Gemsbok (Oryx gazella)
Order: Artiodactyla, Family: Bovidae
The gemsbok is the largest of the oryx, or long-horned antelopes.
Gemsbok have dramatic facial masks with halter-like markings paired with white patches. Black striping extends along the sides near the underbelly. A short mane runs from the head to the shoulders.
They range in color from buffy tan to brown. Males have a tuft of black hairs on the throat.
Horns, which can grow to 58.5 inches long, extend straight back from the head. The lower half are ringed. The female's horns tend to be more slender and longer than the male's.
II. GEOGRAPHICAL RANGE AND HABITAT:
- The gemsbok is the largest of the oryx, or long-horned antelopes.
- Gemsbok have dramatic facial masks with halter-like markings paired with white patches. Black striping extends along the sides near the underbelly. A short mane runs from the head to the shoulders.
- They range in color from buffy tan to brown. Males have a tuft of black hairs on the throat.
- Horns, which can grow to 58.5 inches long, extend straight back from the head. The lower half are ringed. The female's horns tend to be more slender and longer than the male's.
- Their range extends from Ethiopia and Somalia to Namibia and eastern South Africa.
- They commonly inhabit arid areas, including dry steppe, brush and tree savannas in flat and hilly areas, as well as semidesert and desert.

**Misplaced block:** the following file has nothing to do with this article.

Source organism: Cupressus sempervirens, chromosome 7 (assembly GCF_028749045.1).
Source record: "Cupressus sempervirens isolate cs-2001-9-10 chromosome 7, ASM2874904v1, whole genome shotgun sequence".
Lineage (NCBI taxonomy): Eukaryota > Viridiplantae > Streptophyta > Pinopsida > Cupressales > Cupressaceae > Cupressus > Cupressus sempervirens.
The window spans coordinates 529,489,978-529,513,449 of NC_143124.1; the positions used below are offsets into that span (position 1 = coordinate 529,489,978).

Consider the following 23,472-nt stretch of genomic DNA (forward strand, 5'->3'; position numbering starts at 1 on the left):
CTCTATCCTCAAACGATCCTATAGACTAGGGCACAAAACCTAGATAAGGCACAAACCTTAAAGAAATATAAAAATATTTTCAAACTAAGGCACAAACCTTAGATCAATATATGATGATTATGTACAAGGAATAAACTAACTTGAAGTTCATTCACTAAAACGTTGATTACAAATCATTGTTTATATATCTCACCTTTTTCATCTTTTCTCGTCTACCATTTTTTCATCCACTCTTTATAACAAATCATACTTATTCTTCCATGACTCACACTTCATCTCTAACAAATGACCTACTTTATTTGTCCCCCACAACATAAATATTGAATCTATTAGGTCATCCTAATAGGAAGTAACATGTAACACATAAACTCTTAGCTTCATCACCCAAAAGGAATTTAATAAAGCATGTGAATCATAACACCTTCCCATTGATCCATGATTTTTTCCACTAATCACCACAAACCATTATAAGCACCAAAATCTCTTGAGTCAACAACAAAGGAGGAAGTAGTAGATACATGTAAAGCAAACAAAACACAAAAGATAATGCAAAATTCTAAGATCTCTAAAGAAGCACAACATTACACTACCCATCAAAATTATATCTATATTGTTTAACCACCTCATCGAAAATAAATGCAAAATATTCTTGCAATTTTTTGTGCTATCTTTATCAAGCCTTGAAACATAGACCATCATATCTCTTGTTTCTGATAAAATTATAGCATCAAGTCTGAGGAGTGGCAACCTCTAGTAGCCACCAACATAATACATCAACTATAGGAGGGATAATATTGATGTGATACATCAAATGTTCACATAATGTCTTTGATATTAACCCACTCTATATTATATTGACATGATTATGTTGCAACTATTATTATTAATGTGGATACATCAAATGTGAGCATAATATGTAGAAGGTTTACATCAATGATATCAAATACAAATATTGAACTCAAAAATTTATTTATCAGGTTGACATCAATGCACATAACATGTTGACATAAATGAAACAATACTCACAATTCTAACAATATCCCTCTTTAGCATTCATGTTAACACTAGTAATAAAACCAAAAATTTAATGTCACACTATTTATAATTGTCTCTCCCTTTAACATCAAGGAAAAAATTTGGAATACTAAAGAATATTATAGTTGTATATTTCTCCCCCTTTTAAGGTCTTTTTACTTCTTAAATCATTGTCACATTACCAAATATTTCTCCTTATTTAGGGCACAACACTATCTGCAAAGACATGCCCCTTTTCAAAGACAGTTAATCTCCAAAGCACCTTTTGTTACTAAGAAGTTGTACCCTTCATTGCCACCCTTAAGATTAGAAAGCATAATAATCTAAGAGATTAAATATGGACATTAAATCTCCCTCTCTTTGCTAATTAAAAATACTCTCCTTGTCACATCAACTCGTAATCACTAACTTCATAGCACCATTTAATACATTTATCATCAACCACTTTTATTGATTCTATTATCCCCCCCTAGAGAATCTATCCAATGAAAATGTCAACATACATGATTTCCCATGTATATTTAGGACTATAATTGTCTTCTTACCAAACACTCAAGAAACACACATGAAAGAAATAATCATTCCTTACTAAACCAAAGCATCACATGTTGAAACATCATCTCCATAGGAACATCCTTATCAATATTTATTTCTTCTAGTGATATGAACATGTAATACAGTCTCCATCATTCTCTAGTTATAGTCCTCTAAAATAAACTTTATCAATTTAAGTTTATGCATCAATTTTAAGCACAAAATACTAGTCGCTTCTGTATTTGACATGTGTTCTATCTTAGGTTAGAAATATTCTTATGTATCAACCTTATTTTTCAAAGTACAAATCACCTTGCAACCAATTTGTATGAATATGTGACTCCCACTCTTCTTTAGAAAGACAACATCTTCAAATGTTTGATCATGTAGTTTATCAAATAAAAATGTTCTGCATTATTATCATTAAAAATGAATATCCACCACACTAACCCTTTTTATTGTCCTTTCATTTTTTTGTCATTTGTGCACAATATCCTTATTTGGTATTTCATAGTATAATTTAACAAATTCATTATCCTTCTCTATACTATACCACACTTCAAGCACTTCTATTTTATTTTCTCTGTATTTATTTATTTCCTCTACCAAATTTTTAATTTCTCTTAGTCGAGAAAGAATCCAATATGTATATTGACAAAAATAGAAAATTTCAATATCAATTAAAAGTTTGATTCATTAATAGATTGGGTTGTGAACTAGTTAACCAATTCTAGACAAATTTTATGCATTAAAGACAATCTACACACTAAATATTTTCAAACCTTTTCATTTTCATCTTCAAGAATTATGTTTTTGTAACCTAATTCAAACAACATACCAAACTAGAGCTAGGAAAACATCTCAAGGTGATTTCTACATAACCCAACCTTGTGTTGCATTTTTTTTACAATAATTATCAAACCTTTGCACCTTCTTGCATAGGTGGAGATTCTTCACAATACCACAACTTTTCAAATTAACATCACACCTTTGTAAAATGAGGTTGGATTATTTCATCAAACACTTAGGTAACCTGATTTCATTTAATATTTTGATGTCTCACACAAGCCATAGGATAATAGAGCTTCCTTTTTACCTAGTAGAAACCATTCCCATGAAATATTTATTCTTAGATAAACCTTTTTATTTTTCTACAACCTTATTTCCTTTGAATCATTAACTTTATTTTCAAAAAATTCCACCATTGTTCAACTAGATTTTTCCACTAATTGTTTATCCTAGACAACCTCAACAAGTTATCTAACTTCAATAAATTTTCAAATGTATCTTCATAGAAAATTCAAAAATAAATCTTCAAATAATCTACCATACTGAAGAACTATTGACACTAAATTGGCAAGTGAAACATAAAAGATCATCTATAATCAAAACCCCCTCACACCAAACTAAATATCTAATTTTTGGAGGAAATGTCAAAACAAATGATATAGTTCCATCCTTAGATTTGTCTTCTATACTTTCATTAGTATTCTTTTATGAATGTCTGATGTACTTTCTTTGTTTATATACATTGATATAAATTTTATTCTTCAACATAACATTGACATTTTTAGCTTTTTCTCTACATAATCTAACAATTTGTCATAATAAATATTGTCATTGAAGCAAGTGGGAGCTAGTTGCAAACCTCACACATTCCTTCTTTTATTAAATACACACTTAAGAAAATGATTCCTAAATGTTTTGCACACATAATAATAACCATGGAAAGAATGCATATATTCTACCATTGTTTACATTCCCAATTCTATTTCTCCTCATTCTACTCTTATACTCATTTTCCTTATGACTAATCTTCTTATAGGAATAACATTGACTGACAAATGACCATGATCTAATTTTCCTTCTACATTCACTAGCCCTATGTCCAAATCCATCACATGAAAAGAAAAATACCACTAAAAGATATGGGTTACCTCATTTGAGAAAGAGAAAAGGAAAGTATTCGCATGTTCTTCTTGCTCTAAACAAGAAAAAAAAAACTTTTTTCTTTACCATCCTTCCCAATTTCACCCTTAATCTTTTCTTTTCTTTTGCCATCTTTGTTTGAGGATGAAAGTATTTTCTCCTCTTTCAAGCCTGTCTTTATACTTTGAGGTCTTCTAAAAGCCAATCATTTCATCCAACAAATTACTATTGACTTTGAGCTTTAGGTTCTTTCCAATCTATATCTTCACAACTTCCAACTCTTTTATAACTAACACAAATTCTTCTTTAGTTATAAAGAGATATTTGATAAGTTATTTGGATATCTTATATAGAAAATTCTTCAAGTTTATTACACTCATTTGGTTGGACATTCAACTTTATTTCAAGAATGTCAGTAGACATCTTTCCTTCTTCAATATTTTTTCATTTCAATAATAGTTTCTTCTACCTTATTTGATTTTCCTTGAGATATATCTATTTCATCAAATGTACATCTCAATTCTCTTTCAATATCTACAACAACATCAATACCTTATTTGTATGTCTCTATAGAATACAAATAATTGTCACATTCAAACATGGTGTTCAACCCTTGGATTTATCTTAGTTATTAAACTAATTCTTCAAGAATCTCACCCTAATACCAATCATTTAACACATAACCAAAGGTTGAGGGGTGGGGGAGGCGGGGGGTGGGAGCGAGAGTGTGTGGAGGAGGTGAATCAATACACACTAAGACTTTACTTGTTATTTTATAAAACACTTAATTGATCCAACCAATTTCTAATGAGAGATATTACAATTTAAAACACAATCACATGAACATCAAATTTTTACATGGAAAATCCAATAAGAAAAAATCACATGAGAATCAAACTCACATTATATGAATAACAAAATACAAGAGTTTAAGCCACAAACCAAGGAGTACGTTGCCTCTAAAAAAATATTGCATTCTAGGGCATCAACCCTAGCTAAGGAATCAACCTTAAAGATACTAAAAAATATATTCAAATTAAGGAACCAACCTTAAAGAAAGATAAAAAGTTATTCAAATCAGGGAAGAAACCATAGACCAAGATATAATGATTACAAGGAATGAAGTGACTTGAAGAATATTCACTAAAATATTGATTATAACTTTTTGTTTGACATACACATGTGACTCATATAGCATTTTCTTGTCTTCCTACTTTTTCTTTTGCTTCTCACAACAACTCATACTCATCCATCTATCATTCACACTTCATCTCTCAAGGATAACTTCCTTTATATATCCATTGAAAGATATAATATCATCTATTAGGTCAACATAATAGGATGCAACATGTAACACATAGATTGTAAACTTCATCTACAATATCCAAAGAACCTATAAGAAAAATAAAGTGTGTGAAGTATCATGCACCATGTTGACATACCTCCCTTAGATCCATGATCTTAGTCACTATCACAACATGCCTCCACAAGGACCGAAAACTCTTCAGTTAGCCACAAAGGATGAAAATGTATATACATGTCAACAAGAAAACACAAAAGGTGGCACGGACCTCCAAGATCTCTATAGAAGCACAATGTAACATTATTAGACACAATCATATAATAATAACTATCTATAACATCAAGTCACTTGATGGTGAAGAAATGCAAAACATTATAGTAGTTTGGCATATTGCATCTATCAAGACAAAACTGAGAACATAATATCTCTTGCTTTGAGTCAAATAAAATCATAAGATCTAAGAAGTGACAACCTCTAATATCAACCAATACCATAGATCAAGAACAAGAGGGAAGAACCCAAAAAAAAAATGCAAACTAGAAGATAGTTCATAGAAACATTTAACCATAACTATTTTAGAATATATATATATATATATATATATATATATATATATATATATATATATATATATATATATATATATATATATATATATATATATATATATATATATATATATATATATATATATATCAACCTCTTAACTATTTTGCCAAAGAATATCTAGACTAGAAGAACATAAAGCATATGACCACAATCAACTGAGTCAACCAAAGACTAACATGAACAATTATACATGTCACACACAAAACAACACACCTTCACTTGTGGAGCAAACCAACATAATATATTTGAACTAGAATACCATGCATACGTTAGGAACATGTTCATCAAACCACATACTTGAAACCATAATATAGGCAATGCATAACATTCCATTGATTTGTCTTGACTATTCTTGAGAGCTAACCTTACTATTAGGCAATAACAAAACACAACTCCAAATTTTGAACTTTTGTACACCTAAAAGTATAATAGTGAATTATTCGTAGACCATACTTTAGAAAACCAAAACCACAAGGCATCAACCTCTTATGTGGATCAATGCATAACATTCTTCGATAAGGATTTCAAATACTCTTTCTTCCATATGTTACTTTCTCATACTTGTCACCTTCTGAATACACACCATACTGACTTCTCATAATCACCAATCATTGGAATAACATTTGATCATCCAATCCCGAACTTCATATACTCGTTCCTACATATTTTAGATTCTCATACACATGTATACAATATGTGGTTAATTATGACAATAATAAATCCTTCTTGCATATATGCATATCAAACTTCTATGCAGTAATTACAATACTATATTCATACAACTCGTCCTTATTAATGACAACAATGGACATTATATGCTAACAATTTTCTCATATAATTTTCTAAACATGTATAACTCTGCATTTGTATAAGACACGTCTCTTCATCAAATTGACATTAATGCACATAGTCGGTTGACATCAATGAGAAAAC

IV. LIFE CYCLE/SOCIAL STRUCTURE:
- Gemsbok feed on grasses and herbs, juicy roots, fruits, melons, leaves, buds and bulbs.
- They can go without water for several days but drink at streams and water holes when water is available. Oryx are experts at finding water and often dig into dried riverbeds to access ground water.
- In dry periods, gemsbok also dig up fruits and roots containing water.
V. ENVIRONMENTAL IMPACT:
- Gregarious animals, gemsbok usually live in groups of 30 to 40 individuals, but they can be found in groups numbering in the hundreds during the wet season or migration.
- Herds usually consist of one dominant male with several females and sub-adults. Groups of bachelor herds also form, with established dominance hierarchies.
- Male-male interactions are aggressive but rarely result in bloodletting or severe injury. Gemsbok use their horns for "fencing" in these ritualized interactions, which occur most often at water holes when many individuals come together and space is often limited.
- Displays are also common where males show their size by standing broadside to one another with horns pointed over their shoulders toward the individual being threatened. Often males will defend small territories in which they attempt to mate with and control all the females.
- Females recognize no particular breeding season, but rather space births at 9-month intervals.
- Males often compete for mates, but females can refuse mating by running away and circling in the reversed position.
- Females give birth to one young at a time. Gestation lasts approximately eight and a half months, and young weigh between 20 and 33 pounds when born. Offspring are weaned after three and a half months, but do not reach sexual maturity until the ages of 1.5 and 2 years.
VI. POPULATION STATUS:
- Excessive hunting has wiped out many gemsbok populations.
- The gemsbok's natural enemies include lions, leopards, hunting dogs and hyenas. Cheetahs and jackals pose additional threats to young.
- No special status.
- Gemsbok are common in many parts of Africa. Recent estimates have placed the total gemsbok population at over 275,000. Although their numbers are relatively high, habitat loss, climatic changes, agriculture and grazing by domestic livestock continue to threaten the gemsbok.